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  19. Ingested lead at sizes that might be normally encountered has no detected serious affects on large mammals at any age level. The reported paint ingestion of lead and resultant retardation of black infants and children has never been replicated in a large mammal. The inhalation of atmospheric Tetraethyl lead is an entirely different manner. Not good, in short.
    Humans live primarily in a metallic natural environment. The idea that our resistance to the vast majority of pure metallic elements is very low is ridiculous. Our planet is made of metal. Like all mammals, humans have some tolerance to the common elements. Albeit, somethings are simply poisonous.

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  20. 2:36, tumeric was recalled last August due to lead. Barbie accessories, children's craft kits and musical instruments were recalled in 2016. Plus as 3:50 points out, lead isn't banned in numerous products.

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  21. 3/7 @ 4:43 PM, then why aren't they working to solve an actual problem that is well-documented and not under dispute, rather than making baseless accusations and ignoring the science around pesticides? And why are they only concerned with pesticides that are used in agriculture while ignoring those used in structural pest control, golf courses, schools, right of way, and home use?

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  22. It is DOH that periodically tests for lead With their lead and copper program not necessarily the water provider. If the water provider doesn't control pH and there water is too acidic, they will leach lead from home piping if present. So it very well could be the water provider causing lead problems in addition to other environmental factors.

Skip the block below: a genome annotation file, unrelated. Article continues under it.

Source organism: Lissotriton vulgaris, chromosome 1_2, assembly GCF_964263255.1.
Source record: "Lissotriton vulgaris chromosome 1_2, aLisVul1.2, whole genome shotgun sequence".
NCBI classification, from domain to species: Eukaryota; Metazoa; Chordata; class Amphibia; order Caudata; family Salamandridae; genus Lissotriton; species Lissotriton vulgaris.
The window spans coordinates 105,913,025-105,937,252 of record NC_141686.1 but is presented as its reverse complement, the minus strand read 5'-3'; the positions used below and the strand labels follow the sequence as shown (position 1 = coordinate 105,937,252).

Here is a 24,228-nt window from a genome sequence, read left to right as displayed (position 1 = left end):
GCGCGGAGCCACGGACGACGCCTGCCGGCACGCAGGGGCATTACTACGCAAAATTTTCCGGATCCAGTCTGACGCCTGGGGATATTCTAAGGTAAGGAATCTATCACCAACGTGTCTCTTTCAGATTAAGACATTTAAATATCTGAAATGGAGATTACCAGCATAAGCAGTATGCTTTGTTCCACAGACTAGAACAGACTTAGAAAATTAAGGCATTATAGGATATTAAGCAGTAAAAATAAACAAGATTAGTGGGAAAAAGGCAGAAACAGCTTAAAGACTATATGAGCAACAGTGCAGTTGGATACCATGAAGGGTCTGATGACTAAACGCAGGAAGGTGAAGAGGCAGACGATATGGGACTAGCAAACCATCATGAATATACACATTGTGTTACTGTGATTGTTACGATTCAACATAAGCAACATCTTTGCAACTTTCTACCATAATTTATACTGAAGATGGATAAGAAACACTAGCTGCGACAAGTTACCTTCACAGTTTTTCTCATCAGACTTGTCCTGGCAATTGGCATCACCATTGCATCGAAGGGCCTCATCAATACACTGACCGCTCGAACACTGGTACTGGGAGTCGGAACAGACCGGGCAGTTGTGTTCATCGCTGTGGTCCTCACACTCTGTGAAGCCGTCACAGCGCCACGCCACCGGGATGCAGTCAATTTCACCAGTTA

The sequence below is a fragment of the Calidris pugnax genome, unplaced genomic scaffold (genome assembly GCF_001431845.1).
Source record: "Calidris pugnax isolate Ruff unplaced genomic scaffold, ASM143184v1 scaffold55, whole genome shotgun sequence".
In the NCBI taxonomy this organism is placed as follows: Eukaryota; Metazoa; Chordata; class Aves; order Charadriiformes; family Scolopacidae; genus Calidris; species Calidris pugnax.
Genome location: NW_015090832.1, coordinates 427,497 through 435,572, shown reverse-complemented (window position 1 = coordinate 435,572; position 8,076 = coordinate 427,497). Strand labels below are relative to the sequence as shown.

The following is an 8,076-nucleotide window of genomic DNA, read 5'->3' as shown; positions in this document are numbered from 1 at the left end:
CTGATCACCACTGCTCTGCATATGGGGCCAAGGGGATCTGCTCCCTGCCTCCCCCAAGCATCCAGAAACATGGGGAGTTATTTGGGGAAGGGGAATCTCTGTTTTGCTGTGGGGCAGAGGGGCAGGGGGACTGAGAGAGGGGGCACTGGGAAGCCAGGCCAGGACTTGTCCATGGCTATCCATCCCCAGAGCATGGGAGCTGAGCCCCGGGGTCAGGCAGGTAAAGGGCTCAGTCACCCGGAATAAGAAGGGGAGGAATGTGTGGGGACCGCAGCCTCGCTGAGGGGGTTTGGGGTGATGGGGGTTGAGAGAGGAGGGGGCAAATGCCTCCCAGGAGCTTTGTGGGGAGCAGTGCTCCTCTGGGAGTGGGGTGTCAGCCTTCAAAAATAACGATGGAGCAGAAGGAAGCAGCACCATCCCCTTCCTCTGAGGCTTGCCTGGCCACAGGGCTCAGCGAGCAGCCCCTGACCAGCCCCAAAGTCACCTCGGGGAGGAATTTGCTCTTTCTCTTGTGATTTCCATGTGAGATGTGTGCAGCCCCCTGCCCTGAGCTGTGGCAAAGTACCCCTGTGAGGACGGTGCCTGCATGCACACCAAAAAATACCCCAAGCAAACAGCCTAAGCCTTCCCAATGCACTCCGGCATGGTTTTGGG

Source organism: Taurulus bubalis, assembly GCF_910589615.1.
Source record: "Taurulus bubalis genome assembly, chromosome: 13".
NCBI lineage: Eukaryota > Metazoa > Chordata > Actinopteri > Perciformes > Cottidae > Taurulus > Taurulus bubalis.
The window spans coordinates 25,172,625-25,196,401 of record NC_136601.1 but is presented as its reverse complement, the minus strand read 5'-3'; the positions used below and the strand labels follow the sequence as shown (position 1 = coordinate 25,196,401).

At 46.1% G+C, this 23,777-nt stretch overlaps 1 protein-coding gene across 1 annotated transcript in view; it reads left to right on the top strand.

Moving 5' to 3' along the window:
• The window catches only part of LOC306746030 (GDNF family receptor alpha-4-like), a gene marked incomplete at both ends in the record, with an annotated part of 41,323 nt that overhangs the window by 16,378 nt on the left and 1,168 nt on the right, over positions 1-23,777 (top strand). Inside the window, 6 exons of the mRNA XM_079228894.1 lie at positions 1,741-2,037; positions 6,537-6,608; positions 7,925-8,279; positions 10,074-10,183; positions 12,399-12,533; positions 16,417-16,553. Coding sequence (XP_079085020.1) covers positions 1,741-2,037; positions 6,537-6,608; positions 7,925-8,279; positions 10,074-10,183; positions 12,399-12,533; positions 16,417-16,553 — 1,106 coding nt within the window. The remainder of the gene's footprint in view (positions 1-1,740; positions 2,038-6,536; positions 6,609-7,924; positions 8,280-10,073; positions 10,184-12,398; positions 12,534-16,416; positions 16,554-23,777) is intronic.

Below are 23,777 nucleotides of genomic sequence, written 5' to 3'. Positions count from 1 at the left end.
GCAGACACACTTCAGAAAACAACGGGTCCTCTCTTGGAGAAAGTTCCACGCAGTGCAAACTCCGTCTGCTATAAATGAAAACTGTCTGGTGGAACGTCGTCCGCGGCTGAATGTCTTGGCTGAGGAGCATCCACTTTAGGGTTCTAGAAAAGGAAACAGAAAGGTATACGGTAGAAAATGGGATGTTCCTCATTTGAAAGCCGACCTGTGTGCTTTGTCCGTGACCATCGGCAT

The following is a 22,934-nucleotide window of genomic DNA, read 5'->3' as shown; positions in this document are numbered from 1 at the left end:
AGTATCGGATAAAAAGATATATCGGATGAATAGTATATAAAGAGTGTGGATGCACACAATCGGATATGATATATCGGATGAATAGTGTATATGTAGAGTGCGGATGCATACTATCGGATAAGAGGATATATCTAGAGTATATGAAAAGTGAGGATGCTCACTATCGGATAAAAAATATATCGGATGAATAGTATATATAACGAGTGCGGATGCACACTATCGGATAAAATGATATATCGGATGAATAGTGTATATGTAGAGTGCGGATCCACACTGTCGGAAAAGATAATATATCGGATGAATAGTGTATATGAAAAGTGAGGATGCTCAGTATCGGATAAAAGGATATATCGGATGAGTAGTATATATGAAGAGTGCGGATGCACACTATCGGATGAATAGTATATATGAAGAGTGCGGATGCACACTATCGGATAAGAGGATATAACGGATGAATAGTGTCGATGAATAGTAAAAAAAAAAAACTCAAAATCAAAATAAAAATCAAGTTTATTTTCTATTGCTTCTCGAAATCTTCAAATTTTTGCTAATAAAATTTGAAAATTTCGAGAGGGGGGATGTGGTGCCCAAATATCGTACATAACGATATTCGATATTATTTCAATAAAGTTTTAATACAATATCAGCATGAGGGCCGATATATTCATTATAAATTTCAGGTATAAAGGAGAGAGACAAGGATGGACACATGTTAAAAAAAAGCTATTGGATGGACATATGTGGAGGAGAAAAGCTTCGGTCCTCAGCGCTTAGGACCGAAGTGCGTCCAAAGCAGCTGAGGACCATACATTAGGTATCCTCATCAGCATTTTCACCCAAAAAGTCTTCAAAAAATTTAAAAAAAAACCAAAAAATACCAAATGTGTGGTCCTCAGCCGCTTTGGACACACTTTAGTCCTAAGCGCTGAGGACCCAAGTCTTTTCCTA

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  23. The biggest difference between lead and pesticides appears to be very clear. There is no fear mongering with lead. We have "scientific" proof what lead does to the Human body. With pesticides comes the fear mongrels. They use high tech words like "may" cause..............watch our what minds you are poisoning.

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  24. Aloha Joan,

    Interesting blog. However not sure why you chose to use a photo of our Brydeswood Ranch sign. This property hasn't been used for anything except grazing cattle and horses since Iniki (1992). No one is claiming it is poisoned in an effort to sell it cheaply. Another brokerage attempted to sell it as individual ag lots in 2012-13. But developing the infrastructure was an issue. So it is now being sold as one piece. The interest we are getting are from folks who want the whole piece for farming and personal use. Please do your homework before implicating a location or individuals in your articles. Mahalo Nui, Susan

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  25. Hi Susan,
    I think you meant to live your comment on today's post. At any rate, I had this photo in my file as an example of Hawaii Life moving onto the west side. Thanks for the update!

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  26. I have to agree with Anonymous 3/7 at 8:58am. As a father with two young kids, I'm much more concerned about schools, prevalence of drugs and addiction, lead poisoning, and keeping housing affordable than with GMO crops and pesticides. Where are our priorities? Why isn't the same time and energy invested in these issues? These are what will define the biggest building blocks of the quality of life. Am I concerned about pesticide toxins and pollution? Yes, but given the mandatory reporting and regulations already in place, I'd rather see more energy go to educating kids, caring for kupuna, and keeping people housed and employed.

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  27. LOL Hawaii Life's residential subdivision offers opportunities for "conservation." What PR hack wrote that?